The ferocity of the reaction against the hunt protesters was not motivated by the way that they made a little scene in the Commons. It was motivated by the fact that many in the political and media class think that these people are scum. This provides an instructive insight into the limits of New Labour’s much-vaunted belief in social inclusion. We are forever being lectured about the importance of tolerance, minority rights and respect for other people’s lifestyle choices in modern Britain. But the vitriol poured on the hunters’ heads shows that there are new dominant prejudices at play. The illiberal elite cannot tolerate the choices of these people, whose attempt to exercise their ‘rights’ is deemed not just wrong but repugnant.
As we have argued before on spiked, when the anti-hunting zealots say that foxhunting has no place in a civilised society, they really mean a sanitised one. The hunting community exists beyond the limits of what these people consider acceptable behaviour. As the title of that Guardian editorial has it, they are simply ‘Out of bounds’.
It is often said that this hatred of the hunters is a class issue, because they are all ‘Toffs’. The upper class types who invaded the Commons certainly seemed to be trying to live up to that caricature. But even if that was really what it is all about, what would be the point of such a petty ‘class war’ today? It is not as if the aristocracy exercises any power over the rest of us any more. But in any case, this is no old-fashioned class war. It is more like a one-sided twenty-first century culture war against people who do not conform to the norms of New Labour’s Britain. Everything about the hunting community – traditional, rural, conservative, parochial – flies in the face of how we are supposed to live now. Hell, these people even insist on treating animals like, well, animals!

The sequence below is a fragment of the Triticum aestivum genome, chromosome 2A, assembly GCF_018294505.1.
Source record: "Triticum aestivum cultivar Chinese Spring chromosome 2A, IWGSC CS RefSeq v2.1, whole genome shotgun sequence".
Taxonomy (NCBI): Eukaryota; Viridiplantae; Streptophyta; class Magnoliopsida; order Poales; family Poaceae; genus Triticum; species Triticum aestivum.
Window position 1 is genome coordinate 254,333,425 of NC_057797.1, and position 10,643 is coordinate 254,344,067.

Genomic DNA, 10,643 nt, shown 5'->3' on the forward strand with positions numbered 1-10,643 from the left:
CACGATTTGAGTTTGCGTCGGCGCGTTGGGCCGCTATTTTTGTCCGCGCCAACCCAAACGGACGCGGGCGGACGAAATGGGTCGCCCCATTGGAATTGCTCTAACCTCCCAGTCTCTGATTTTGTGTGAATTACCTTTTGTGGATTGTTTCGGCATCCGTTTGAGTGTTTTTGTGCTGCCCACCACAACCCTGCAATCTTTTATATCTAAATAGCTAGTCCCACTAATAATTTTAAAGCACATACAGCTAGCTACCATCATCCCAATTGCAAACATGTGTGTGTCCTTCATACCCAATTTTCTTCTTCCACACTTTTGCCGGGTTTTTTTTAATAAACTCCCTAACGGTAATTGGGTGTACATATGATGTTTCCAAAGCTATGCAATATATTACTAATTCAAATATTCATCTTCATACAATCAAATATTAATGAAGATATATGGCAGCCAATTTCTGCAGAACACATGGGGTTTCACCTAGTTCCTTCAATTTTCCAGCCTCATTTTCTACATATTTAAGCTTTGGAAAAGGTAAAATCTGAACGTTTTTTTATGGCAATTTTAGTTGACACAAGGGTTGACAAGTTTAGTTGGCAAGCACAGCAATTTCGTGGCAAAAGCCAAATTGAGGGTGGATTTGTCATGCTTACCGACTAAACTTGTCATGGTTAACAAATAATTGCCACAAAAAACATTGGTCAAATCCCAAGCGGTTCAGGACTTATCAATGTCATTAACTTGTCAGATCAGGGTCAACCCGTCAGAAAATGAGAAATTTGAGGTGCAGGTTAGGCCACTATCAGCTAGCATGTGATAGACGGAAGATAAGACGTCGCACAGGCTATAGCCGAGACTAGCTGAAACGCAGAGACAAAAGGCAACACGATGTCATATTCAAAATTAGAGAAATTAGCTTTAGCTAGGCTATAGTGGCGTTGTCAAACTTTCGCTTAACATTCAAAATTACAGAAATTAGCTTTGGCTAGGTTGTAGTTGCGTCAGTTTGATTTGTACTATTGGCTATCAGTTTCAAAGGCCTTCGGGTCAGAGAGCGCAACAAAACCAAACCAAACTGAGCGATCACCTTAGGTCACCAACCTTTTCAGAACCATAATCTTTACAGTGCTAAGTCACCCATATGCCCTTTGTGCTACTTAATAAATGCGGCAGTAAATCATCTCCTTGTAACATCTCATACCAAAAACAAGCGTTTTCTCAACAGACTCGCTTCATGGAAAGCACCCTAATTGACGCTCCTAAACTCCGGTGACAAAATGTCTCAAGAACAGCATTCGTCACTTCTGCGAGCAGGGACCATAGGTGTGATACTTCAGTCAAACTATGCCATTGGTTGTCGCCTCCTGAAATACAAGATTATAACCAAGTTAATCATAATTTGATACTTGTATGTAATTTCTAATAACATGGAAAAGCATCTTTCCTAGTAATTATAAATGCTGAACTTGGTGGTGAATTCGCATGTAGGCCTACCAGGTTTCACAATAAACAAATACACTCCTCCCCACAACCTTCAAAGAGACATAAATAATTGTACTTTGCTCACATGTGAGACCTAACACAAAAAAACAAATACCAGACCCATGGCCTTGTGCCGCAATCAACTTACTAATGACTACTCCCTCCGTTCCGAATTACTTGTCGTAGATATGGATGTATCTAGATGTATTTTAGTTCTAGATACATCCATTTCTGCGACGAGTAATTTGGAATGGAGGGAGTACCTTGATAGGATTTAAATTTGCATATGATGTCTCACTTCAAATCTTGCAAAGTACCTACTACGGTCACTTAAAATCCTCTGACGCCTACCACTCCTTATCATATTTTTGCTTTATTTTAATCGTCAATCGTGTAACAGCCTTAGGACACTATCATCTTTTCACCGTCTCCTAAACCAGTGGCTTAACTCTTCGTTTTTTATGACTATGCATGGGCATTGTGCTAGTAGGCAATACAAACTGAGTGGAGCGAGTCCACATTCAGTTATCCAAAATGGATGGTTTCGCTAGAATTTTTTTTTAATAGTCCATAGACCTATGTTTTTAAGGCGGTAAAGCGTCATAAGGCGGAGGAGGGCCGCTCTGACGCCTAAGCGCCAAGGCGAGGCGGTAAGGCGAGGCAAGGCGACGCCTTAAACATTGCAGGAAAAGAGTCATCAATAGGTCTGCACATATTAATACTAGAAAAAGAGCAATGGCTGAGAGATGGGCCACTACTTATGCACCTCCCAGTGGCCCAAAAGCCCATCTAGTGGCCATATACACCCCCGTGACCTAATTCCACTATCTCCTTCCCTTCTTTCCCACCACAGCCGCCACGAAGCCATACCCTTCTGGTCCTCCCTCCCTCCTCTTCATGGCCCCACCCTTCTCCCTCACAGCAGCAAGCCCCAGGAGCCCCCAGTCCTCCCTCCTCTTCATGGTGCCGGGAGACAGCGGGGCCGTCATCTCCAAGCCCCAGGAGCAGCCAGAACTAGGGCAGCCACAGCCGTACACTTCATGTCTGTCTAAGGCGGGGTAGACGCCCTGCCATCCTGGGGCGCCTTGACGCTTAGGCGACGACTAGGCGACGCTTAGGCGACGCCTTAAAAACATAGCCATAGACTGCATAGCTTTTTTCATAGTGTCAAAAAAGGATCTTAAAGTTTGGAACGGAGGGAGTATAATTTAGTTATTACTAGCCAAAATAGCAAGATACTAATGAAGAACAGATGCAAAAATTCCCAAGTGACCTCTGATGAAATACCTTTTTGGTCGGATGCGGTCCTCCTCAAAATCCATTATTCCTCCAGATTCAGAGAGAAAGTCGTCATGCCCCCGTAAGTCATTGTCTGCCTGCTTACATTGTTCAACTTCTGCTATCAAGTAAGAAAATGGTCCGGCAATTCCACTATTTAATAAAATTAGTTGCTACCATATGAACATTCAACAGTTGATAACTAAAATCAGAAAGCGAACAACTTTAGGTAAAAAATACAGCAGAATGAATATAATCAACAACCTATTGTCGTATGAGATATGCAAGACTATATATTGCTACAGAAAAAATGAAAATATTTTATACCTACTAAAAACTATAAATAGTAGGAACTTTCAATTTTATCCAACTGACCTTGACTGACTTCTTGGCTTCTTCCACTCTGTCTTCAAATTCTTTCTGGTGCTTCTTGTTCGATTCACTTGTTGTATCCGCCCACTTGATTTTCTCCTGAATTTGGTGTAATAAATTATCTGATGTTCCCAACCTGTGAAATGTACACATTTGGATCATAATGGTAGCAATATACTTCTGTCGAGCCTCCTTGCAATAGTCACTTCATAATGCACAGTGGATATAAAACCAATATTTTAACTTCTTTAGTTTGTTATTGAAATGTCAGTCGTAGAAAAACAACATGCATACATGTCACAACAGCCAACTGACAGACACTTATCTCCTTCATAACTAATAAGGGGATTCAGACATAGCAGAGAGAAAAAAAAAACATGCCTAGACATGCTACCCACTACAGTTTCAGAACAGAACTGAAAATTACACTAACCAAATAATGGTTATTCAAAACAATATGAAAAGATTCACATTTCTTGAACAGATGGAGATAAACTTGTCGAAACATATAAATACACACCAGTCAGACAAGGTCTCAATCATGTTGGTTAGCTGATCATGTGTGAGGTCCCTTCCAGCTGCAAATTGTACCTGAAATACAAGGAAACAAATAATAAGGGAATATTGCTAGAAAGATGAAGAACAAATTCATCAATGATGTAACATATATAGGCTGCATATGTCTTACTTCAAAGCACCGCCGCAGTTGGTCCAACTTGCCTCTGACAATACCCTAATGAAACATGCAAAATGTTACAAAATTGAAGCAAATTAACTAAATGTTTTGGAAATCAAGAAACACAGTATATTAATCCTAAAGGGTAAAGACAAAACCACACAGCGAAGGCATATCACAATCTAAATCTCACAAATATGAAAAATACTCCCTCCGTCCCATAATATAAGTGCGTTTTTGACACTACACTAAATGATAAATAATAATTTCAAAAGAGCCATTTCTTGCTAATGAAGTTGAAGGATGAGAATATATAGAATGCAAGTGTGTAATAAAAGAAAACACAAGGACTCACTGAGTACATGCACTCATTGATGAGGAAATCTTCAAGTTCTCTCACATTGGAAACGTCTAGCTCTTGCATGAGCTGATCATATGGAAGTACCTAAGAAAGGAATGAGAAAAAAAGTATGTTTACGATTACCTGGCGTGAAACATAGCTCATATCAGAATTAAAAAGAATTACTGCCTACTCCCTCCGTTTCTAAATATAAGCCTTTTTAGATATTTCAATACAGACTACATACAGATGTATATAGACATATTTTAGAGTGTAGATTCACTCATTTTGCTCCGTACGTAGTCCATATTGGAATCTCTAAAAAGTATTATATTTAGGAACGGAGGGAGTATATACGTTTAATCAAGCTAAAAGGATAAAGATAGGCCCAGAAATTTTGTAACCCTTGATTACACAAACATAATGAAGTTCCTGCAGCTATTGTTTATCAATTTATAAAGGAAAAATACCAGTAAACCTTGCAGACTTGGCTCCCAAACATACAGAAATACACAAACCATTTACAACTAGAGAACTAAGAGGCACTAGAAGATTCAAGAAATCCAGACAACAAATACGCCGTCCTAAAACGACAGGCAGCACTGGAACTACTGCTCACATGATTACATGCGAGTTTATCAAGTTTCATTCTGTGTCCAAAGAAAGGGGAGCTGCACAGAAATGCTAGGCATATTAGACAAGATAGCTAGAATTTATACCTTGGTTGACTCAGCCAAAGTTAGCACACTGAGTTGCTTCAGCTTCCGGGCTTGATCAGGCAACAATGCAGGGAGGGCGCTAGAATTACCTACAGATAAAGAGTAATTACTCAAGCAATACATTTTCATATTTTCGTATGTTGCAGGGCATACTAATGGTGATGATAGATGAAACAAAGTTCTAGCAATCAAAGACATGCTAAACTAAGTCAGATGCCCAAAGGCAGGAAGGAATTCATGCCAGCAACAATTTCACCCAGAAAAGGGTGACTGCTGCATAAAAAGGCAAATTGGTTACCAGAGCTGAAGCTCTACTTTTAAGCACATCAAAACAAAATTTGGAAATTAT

It was striking to see how, in dealing with the pro-hunting protests outside parliament, the Metropolitan Police took their lead from the illiberal elite. Under New Labour since 1997, the police have largely felt able/obliged to remove the iron glove that they used against inner-city rioters and striking miners in the 1980s, and briefly against the poll tax rioters in 1990. This week they chose to put that iron glove back on, in order to deal with a crowd of self-consciously respectable rural citizens. The hatred directed at those whom the Mirror branded ‘Tally Hooligans’ gave the Met the green light to baton charge the men and women in waxed jackets.
You do not need to be a toff or a foxhunter, or support their silly PR stunts, to want to oppose the puffed-up witch-hunt against them. The campaign to ban hunting is a politically motivated crusade about sanitising society by taming ‘wild’ people, not saving foxes. In response to the pictures of bloodied hunt supporters who had been beaten by the police outside parliament, many on the left sneered about ‘toffs getting a taste of what happened to the miners’. Those of us who defended the miners in the past would do more for the cause of democracy by taking a stand against the victimisation of hunters today.
When an opinion or a pastime that goes against the tastes of our illiberal elite can be dismissed as ‘Out of bounds’ – something that should not only be opposed, but outlawed – it ought to be obvious that the pressing threat to political freedom does not come from five posh boys being rude to some MPs.
Mick Hume is editor of spiked.
(1) Out of bounds, Guardian, 16 September 2004